‘Root Causes’ of Jet Crash, Fiery Deaths: Population Growth and Suburban Sprawl

By The Social Contract
Volume 25, Number 2 (Winter 2015)
Issue theme: "Vanishing resources"

On December 8, 2014, a small jet crashed near the Montgomery County Airpark in Gaithersburg, Maryland.

The small jet with three onboard ripped into the side of a two-story home about a half-mile from the airport’s runway. Six people died: the pilot and two others on the jet, as well as Marie Gemmell and her infant and toddler, who were trapped on the upper floor of their blazing suburban house.

The Washington Postarticle, “Gaithersburg Grew and Swallowed Its Semi-Rural Airpark,” noted, “a plane struck a house in a neighborhood built two decades after the airport opened.” The article points out that sprawl and population growth contributed to the sudden — and appalling — fiery deaths of a mom and her two children:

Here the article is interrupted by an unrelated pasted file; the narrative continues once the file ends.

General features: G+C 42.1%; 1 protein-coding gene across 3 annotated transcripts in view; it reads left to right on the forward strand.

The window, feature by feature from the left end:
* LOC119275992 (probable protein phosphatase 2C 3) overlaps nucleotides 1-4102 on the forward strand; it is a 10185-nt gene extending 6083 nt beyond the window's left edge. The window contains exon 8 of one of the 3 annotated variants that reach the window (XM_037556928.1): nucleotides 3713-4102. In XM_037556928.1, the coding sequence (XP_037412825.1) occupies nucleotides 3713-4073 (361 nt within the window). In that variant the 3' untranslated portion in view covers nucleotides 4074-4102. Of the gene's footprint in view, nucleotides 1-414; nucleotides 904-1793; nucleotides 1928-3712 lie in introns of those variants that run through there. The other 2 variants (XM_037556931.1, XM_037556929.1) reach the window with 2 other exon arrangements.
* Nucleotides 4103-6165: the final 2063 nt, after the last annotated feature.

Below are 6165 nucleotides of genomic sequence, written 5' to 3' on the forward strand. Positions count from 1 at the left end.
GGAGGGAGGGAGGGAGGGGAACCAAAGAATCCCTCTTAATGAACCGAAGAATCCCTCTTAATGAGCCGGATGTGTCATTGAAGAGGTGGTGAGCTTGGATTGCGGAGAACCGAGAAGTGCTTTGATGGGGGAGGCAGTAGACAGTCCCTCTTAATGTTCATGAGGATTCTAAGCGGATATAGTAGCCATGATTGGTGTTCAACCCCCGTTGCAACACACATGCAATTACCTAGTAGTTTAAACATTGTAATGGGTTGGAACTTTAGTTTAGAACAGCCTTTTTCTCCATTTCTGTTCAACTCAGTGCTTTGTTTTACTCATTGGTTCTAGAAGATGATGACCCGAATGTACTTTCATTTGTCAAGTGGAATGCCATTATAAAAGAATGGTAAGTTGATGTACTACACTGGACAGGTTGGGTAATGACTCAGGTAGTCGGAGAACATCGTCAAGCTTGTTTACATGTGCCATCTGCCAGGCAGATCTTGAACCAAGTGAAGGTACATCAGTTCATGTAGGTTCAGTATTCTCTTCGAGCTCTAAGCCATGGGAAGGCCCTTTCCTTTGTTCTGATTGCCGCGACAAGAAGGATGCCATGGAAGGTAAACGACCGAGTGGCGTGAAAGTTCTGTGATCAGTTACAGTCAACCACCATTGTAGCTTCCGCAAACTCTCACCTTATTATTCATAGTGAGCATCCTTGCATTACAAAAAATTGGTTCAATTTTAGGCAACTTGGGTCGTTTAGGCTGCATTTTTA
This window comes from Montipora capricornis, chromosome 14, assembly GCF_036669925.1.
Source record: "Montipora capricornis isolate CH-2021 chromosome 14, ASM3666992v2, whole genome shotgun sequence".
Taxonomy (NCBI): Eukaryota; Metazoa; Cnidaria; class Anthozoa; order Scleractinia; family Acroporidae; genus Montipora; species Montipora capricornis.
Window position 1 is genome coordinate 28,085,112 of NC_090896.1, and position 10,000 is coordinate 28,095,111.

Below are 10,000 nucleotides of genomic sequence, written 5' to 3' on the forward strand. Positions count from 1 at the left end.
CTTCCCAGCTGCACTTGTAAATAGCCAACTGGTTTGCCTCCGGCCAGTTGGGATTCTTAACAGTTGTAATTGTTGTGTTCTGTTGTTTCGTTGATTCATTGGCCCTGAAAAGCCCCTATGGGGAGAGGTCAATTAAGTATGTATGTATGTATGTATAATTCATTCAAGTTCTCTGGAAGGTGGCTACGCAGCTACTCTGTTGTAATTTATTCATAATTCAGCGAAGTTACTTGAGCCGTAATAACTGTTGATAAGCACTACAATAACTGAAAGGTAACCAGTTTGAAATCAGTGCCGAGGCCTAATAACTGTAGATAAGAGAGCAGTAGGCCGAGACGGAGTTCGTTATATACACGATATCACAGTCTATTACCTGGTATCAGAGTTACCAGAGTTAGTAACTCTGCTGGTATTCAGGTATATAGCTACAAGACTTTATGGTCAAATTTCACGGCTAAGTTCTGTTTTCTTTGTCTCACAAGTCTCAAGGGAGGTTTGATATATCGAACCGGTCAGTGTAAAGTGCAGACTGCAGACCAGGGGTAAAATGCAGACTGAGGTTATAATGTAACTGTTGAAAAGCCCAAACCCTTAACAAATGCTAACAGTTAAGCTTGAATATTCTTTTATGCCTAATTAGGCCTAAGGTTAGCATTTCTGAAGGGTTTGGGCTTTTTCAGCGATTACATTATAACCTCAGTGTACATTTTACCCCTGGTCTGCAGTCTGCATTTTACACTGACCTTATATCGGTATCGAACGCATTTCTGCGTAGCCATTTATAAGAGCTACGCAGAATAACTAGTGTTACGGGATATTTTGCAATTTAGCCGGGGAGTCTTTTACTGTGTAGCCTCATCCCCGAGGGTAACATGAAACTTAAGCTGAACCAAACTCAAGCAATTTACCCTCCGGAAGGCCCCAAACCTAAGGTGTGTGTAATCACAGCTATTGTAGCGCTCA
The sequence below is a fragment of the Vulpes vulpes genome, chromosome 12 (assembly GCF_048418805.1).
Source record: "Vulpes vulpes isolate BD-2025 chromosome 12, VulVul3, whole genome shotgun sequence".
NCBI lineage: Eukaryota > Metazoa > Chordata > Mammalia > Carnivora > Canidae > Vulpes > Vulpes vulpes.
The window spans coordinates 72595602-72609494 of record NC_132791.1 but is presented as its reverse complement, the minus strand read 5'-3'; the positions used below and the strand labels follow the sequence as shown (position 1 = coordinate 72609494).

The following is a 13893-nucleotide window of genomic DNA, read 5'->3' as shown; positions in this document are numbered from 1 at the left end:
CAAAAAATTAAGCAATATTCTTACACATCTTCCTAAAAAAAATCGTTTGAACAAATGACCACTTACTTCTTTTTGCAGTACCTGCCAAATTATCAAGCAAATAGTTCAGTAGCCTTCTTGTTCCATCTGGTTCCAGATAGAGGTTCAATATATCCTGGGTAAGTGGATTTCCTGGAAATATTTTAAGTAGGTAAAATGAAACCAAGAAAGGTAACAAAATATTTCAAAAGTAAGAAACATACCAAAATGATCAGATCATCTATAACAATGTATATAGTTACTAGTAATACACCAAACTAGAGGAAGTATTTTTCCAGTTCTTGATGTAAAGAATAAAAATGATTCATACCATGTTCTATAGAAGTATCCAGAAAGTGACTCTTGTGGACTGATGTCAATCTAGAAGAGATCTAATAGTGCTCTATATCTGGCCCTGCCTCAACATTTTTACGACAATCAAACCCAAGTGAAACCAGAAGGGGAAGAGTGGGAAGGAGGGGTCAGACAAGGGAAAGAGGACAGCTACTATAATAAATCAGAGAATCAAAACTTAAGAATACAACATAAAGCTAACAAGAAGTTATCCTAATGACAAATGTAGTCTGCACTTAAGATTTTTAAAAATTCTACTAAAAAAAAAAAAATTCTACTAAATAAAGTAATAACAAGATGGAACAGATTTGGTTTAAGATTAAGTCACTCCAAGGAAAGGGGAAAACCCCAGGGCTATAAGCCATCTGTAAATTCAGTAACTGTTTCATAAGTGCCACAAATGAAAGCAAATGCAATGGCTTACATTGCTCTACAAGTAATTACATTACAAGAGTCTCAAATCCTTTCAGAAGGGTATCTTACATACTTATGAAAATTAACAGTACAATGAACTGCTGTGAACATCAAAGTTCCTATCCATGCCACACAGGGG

The tragedy of six deaths on Drop Forge Lane in Gaithersburg will be blamed on someone or something — an error or a defect that caused the plane to go astray and plunge down on a quiet cul-de-sac — but its root cause may lie in the unfettered expansion that has put some airport runways cheek to jowl with suburban development.

What the Post skillfully dodged is that much of this “unfettered expansion” and “suburban development” is the result of a steady influx of immigrants. Census data reveal the key factor behind Gaithersburg’s expanding population: Nearly 40 percent of its residents are foreign born. Gaithersburg’s population in 1970 (14,849) was merely one quarter the size of its estimated current population of 64,782.

Several businesses, which cater to Latin Americans, are within 1,500 feet of the airpark (see examples below). The residential and commercial expansion of Gaithersburg reflects the demographic transformation of a once rural area into an increasingly diverse — and dangerously congested — Maryland suburb. ■